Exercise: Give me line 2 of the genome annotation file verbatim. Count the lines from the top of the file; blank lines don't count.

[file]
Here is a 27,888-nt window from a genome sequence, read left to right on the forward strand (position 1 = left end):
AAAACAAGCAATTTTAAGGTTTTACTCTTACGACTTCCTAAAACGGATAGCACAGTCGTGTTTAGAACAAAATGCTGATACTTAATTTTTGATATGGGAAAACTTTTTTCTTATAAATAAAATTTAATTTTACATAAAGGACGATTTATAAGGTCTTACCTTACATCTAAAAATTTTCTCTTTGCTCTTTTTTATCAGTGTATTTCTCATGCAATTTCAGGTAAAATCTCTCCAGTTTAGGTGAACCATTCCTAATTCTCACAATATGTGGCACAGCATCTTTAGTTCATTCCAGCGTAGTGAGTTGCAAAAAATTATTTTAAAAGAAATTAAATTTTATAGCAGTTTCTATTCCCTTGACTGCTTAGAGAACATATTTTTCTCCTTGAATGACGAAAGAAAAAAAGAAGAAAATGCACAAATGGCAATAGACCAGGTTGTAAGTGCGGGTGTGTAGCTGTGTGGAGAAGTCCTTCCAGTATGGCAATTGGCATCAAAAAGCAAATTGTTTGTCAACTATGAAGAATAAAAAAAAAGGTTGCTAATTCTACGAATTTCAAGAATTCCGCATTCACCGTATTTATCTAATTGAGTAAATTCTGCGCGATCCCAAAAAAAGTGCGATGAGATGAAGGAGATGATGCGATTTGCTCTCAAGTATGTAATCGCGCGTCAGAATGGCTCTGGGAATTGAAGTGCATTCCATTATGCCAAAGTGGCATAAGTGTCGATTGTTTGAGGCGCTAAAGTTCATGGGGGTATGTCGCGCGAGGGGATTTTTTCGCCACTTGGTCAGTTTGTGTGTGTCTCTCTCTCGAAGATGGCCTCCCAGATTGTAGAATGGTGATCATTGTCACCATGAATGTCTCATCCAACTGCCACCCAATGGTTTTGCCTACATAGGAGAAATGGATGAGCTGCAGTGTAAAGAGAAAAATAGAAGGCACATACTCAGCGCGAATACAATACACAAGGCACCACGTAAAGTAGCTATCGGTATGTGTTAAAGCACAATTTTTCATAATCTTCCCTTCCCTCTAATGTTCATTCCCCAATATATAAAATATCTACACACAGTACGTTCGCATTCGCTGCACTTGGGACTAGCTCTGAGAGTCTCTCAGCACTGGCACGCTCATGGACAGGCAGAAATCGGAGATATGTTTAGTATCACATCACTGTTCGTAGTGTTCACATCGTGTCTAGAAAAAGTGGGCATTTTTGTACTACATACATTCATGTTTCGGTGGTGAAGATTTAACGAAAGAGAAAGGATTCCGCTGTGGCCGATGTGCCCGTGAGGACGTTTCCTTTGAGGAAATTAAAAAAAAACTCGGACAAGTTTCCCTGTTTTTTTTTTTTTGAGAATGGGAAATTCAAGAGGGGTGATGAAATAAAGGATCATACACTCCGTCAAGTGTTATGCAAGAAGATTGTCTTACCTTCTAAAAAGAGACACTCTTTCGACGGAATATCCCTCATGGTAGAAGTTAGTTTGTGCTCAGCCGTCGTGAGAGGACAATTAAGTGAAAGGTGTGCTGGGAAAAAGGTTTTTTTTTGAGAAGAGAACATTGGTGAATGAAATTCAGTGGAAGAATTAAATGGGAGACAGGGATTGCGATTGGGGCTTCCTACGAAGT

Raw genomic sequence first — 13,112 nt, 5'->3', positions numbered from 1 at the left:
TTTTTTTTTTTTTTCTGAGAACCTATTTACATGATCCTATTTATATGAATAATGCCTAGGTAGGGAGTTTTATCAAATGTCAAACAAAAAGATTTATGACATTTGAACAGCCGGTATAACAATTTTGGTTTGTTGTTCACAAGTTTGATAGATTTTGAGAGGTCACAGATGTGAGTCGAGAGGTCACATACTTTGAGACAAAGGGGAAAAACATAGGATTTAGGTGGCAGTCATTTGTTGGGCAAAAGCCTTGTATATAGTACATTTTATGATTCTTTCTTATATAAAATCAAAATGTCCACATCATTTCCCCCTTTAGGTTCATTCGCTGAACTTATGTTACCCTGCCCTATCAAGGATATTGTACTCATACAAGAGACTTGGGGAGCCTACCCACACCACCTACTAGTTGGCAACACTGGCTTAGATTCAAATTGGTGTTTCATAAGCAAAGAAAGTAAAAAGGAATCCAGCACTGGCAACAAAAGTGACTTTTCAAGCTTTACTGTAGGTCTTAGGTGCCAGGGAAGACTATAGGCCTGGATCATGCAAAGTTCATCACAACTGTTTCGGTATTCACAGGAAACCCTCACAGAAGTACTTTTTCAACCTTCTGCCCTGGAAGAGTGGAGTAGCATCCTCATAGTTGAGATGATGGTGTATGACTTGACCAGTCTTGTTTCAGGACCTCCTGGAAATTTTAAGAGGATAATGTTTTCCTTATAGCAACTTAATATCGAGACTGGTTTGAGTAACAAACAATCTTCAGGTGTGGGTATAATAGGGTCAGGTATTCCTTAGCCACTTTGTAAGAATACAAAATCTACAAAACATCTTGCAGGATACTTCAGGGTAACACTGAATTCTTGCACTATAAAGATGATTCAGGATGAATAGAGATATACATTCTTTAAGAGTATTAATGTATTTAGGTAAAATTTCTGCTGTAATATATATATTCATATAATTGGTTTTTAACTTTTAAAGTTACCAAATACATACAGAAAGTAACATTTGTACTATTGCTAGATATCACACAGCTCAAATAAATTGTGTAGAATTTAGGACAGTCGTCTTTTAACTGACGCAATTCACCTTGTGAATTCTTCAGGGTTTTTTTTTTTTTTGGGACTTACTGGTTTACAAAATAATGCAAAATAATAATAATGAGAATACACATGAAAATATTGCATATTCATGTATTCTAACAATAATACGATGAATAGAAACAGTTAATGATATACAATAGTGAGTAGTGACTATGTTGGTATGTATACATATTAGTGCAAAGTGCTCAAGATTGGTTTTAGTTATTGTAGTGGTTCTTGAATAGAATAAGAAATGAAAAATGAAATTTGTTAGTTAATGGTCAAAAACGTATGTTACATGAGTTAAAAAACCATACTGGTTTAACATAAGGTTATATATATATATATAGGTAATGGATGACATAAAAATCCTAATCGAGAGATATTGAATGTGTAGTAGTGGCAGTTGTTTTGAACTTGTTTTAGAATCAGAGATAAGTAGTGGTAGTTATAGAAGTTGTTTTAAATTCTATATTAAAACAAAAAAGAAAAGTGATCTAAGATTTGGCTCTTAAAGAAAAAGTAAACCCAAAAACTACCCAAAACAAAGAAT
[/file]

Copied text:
AAAACAAGCAATTTTAAGGTTTTACTCTTACGACTTCCTAAAACGGATAGCACAGTCGTGTTTAGAACAAAATGCTGATACTTAATTTTTGATATGGGAAAACTTTTTTCTTATAAATAAAATTTAATTTTACATAAAGGACGATTTATAAGGTCTTACCTTACATCTAAAAATTTTCTCTTTGCTCTTTTTTATCAGTGTATTTCTCATGCAATTTCAGGTAAAATCTCTCCAGTTTAGGTGAACCATTCCTAATTCTCACAATATGTGGCACAGCATCTTTAGTTCATTCCAGCGTAGTGAGTTGCAAAAAATTATTTTAAAAGAAATTAAATTTTATAGCAGTTTCTATTCCCTTGACTGCTTAGAGAACATATTTTTCTCCTTGAATGACGAAAGAAAAAAAGAAGAAAATGCACAAATGGCAATAGACCAGGTTGTAAGTGCGGGTGTGTAGCTGTGTGGAGAAGTCCTTCCAGTATGGCAATTGGCATCAAAAAGCAAATTGTTTGTCAACTATGAAGAATAAAAAAAAAGGTTGCTAATTCTACGAATTTCAAGAATTCCGCATTCACCGTATTTATCTAATTGAGTAAATTCTGCGCGATCCCAAAAAAAGTGCGATGAGATGAAGGAGATGATGCGATTTGCTCTCAAGTATGTAATCGCGCGTCAGAATGGCTCTGGGAATTGAAGTGCATTCCATTATGCCAAAGTGGCATAAGTGTCGATTGTTTGAGGCGCTAAAGTTCATGGGGGTATGTCGCGCGAGGGGATTTTTTCGCCACTTGGTCAGTTTGTGTGTGTCTCTCTCTCGAAGATGGCCTCCCAGATTGTAGAATGGTGATCATTGTCACCATGAATGTCTCATCCAACTGCCACCCAATGGTTTTGCCTACATAGGAGAAATGGATGAGCTGCAGTGTAAAGAGAAAAATAGAAGGCACATACTCAGCGCGAATACAATACACAAGGCACCACGTAAAGTAGCTATCGGTATGTGTTAAAGCACAATTTTTCATAATCTTCCCTTCCCTCTAATGTTCATTCCCCAATATATAAAATATCTACACACAGTACGTTCGCATTCGCTGCACTTGGGACTAGCTCTGAGAGTCTCTCAGCACTGGCACGCTCATGGACAGGCAGAAATCGGAGATATGTTTAGTATCACATCACTGTTCGTAGTGTTCACATCGTGTCTAGAAAAAGTGGGCATTTTTGTACTACATACATTCATGTTTCGGTGGTGAAGATTTAACGAAAGAGAAAGGATTCCGCTGTGGCCGATGTGCCCGTGAGGACGTTTCCTTTGAGGAAATTAAAAAAAAACTCGGACAAGTTTCCCTGTTTTTTTTTTTTTGAGAATGGGAAATTCAAGAGGGGTGATGAAATAAAGGATCATACACTCCGTCAAGTGTTATGCAAGAAGATTGTCTTACCTTCTAAAAAGAGACACTCTTTCGACGGAATATCCCTCATGGTAGAAGTTAGTTTGTGCTCAGCCGTCGTGAGAGGACAATTAAGTGAAAGGTGTGCTGGGAAAAAGGTTTTTTTTTGAGAAGAGAACATTGGTGAATGAAATTCAGTGGAAGAATTAAATGGGAGACAGGGATTGCGATTGGGGCTTCCTACGAAGT